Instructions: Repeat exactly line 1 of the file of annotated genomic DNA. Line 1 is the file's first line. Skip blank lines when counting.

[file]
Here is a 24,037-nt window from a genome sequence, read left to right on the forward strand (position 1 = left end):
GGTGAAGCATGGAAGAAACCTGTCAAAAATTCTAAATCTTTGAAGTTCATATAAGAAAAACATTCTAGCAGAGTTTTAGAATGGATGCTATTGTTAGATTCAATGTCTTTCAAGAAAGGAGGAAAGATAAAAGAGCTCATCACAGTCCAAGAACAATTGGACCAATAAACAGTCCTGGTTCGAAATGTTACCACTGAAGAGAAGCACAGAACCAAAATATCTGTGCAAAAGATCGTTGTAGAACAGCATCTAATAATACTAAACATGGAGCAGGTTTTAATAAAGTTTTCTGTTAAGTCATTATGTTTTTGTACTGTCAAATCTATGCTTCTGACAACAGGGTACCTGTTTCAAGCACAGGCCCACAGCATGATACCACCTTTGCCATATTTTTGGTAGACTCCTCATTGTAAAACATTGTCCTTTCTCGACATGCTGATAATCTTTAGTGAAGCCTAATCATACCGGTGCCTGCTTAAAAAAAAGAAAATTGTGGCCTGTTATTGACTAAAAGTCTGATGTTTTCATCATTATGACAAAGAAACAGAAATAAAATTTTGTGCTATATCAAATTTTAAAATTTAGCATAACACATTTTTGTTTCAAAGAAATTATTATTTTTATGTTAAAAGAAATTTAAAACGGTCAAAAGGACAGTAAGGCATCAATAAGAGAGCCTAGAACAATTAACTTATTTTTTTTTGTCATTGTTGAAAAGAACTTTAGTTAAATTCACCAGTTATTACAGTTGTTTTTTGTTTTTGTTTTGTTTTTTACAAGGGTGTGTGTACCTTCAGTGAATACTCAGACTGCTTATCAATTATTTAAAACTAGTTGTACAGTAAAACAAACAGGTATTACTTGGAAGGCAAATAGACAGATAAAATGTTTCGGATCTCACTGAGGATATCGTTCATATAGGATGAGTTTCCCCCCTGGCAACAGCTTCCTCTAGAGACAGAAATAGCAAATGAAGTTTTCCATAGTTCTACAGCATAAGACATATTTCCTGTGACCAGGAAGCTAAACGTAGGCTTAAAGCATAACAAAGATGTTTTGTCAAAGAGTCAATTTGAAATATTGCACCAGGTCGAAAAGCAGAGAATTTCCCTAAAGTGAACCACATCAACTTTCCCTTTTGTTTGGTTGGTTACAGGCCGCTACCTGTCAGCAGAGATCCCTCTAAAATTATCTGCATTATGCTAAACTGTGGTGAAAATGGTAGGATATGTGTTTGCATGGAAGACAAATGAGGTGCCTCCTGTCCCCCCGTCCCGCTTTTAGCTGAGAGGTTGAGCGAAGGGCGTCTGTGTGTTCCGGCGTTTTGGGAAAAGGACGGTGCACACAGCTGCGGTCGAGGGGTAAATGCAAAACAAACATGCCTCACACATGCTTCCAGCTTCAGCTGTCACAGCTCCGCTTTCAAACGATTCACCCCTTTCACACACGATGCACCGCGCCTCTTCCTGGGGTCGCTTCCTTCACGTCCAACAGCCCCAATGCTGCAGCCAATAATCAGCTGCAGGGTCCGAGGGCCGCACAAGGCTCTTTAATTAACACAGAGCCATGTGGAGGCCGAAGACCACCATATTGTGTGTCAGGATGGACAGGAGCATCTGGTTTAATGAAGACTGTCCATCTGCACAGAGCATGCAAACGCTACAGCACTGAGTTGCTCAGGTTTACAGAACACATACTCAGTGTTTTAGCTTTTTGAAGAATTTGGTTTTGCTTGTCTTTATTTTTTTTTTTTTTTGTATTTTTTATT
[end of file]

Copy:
Here is a 24,037-nt window from a genome sequence, read left to right on the forward strand (position 1 = left end):